Minestrone soup isn’t just for summer. Here’s a real meal-in-a-pot using vegetables you’ll find abundant in fall and winter markets: carrots, onions, winter squash, kale, cauliflower. Organic canned tomatoes, a bit of pasta and some dried Mediterranean herbs give it that Italian touch. The full recipe:
This is a generous pot of soup, enough to feed six easily. It’s proportioned so you’ll use the full cans of tomatoes and beans, and avoid having little bits of this and that left over. But cut it in half if it seems too much.
2 medium carrots, diced
1 medium onion, peeled and diced
1 1/2 cups winter squash, peeled, seeds scooped out, and diced
5-6 large mushrooms, button mushrooms are good, shiittakes even better
4-5 cloves garlic, minced
1/2 teaspoon mixed dried Italian or Mediterranean herbs
2 cups cauliflower, cut in small florettes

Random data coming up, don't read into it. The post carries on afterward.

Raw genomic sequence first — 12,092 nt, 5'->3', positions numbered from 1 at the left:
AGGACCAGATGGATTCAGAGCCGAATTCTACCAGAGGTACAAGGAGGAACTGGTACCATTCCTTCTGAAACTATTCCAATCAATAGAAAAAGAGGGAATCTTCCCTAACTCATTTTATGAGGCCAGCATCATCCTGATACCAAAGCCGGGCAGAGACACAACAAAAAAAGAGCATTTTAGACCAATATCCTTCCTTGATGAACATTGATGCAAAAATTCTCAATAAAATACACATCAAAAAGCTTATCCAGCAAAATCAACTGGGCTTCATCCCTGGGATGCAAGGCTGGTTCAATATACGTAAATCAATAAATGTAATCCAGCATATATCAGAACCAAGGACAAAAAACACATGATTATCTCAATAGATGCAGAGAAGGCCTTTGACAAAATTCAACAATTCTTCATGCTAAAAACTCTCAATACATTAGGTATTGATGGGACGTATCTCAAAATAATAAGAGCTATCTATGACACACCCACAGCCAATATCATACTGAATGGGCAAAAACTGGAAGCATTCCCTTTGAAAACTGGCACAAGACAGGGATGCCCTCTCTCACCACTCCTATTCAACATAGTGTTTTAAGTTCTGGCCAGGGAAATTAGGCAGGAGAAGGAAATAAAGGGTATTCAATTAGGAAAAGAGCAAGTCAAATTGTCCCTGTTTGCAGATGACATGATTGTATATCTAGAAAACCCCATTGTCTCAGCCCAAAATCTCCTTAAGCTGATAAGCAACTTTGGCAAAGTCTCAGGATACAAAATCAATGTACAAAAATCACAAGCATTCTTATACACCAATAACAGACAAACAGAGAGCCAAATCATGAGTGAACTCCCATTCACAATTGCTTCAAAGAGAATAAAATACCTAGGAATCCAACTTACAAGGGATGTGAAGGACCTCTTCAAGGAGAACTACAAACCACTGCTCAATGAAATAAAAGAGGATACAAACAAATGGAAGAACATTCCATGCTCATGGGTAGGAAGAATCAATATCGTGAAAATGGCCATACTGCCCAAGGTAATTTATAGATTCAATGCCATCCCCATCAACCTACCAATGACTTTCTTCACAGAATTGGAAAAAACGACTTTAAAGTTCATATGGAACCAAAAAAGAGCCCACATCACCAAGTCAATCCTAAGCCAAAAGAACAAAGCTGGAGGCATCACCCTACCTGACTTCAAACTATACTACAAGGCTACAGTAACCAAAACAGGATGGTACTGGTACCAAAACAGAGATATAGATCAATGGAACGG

6 cups vegetable stock (preferably) or water
1/2 cup macaroni-style pasta, or fettucine-type pasta broken into 1-inch pieces (optional)
1/2 of a small bunch of kale, leaves cut in half (stems removed ) and cut into 1/2-inch strips
2 cups diced organic canned tomatoes with their liquid (one 15 oz. can)
2 cups cooked beans of choice (or one 15 oz. can)
1 teaspoon soy sauce
seasonings: salt, pepper, umeboshi vinegar, a small squeeze of fresh lemon juice, to taste
Garnish: one or two tablespoons, chopped fresh parsley (optional)
1. Heat olive oil in a large, thick-bottomed soup pot. When oil is hot, add the carrots, onions, squash, garlic, mushrooms and herbs and a little pinch of salt. Sauté five or six minutes or until the onions and mushrooms soften and color. Add the cauliflower and sauté a minute or two more.
2. Add the stock and the pasta, bring up to a boil, then reduce heat and simmer everything about ten minutes or until the squash and carrots are tender. Add the kale and simmer 3-4 minutes more.
3. Add tomatoes and beans, the soy sauce, a teaspoon of umeboshi vinegar, a tiny pinch of salt and pepper and simmer five minutes more.
4. Taste, adjust seasoning. Garnish with parsley, a little sprinkle of olive oil, and if you eat cheese, a sprinkling of freshly-grated parmesan. Keeps a day or two, freezes reasonably well.